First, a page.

Current research shows that about half of cancers can be prevented through healthy lifestyle choices and policies that protect the public. The single best thing a person can do to improve one’s health is to quit smoking.

Take Karen Hodgin, of Riverview, for example. She smoked for 48 years, but thanks to Smokers’ Helpline, a free, confidential and non-judgmental service available to Canadians who want to quit tobacco use or need help staying smoke-free, and the support of family and friends, she has been smoke-free since 2013.

Karen began smoking at the age of 14, while walking to school with her friends. “I wanted to be accepted,” she said. “Every day I’d meet those same friends and we would pass cigarettes back and forth.”

Two years ago, Karen’s husband, Don, began to suffer health problems as a result of exposure to second-hand smoke. This was the incentive Karen needed to quit smoking. It wasn’t an easy process, however, and on a particularly bad day, her daughter gave her the number for Smokers’ Helpline. From the very first phone call, Karen knew she had found the support she had been looking for.

“They told me to take it a minute, an hour, a day at a time, and to call them anytime I needed – morning, noon or night. I needed to hear that from them.”

Two years later, Karen is still smoke-free. Both her and her husband’s health have improved significantly.

“It’s the best thing I’ve ever done in my life.”

The Smokers’ Helpline is operated by the Canadian Cancer Society By phone, Tobacco Cessation Specialists (Quit Coaches) help clients with creating a personalized quit plan, coping with cravings and withdrawal symptoms and finding available supports and resources using the Smokers’ Helpline Community Services Directory. All clients are offered self-help materials and proactive follow-up service. Services are available in English and French, with interpreter service available by phone in over 100 languages.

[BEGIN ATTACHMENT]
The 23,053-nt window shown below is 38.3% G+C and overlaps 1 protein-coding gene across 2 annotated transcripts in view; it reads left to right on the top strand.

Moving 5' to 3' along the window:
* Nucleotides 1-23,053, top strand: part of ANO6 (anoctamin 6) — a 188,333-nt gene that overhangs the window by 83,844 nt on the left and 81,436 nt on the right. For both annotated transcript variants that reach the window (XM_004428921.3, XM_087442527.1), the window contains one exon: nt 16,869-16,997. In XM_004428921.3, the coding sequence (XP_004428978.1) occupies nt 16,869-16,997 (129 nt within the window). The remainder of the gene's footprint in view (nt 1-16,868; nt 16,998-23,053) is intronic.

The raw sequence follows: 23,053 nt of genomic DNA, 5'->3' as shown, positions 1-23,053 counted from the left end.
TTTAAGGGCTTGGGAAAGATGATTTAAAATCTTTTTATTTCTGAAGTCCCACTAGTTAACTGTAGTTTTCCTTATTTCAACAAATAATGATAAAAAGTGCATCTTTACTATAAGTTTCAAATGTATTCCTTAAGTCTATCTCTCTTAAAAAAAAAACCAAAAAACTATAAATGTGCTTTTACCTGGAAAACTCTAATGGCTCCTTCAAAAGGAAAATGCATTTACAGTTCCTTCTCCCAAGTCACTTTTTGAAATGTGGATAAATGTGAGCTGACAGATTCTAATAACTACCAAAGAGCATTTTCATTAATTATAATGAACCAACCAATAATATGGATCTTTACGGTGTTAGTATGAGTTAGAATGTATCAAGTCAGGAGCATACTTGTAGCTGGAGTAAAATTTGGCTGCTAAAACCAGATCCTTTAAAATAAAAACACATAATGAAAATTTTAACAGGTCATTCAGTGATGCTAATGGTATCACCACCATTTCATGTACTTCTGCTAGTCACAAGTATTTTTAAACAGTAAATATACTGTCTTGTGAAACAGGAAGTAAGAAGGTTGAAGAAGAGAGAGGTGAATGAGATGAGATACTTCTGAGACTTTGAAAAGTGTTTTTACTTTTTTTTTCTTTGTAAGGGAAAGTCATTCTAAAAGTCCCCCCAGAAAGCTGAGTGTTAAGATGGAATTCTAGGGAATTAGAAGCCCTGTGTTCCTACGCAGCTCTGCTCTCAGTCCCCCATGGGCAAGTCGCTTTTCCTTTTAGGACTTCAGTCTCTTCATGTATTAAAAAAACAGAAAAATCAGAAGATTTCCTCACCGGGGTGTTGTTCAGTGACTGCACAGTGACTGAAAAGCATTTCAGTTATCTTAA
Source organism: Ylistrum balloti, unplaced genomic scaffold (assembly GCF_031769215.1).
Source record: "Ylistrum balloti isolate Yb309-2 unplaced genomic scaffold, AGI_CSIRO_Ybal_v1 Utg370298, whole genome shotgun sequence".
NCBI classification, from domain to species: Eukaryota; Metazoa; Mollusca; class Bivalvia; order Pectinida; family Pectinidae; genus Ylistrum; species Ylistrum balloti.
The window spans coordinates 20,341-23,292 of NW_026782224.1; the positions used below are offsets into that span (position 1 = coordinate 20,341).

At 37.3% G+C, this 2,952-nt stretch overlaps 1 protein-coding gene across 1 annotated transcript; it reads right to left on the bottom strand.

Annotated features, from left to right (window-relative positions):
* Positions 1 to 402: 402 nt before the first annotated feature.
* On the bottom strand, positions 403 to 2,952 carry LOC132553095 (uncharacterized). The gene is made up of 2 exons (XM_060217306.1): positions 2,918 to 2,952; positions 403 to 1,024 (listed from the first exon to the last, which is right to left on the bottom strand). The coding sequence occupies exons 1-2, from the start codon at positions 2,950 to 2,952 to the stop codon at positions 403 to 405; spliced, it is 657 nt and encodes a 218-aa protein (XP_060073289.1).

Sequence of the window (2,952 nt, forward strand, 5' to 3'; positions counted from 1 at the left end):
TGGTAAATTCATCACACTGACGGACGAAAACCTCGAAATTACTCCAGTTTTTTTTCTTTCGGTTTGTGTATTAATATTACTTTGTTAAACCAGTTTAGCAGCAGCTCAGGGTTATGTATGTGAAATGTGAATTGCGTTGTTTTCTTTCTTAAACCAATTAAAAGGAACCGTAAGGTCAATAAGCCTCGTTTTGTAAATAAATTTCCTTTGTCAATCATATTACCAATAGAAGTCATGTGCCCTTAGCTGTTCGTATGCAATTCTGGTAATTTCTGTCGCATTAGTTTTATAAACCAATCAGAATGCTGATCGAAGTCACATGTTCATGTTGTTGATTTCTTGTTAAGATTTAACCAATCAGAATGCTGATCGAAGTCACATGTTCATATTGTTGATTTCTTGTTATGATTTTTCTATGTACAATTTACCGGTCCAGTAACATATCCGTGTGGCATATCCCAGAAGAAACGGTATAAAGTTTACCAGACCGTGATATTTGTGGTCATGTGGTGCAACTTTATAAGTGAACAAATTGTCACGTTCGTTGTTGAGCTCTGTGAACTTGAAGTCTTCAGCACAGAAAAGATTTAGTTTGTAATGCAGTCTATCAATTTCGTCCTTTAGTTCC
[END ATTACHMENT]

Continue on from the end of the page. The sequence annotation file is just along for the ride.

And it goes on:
Online, people can register to access their own Quit Centre, online support forums and a personalized Quit Meter that calculates the financial and health benefits of quitting. Smokers’ Helpline Online allows users to access both a self-directed quit program, as well as a social and peer-to-peer aspect through anonymous forums and chat.

In 2014-2015 alone, more than 760 New Brunswickers received such smoking cessation support from Smokers’ Helpline toll-free quit line and Smokers’ Helpline Online program and forums. Promotional videos done by the Canadian Cancer Society speak volumes about the strong, caring and supportive community smokers who are trying to quit can connect with to help them achieve their goal of getting rid of their nicotine addiction.

Many of the NBATC’s Tobacco-Free Living Champions who have shared their personal struggle and victory over tobacco also mention relying on resources and advice provided by the Smokers HelpLine.

The Smokers HelpLine and Smokers HelpLine Online services play an essential role in making our province – and our country – healthier and smoke-free – one proud new ex-smoker at a time.

Adapted from the Canadian Cancer Society New Brunswick’s 2014-2015 Annual Report.

Photos and story used with permission from the Canadian Cancer Society.

Published in October 2015

By Nathalie Landry – NBATC Communications Coordinator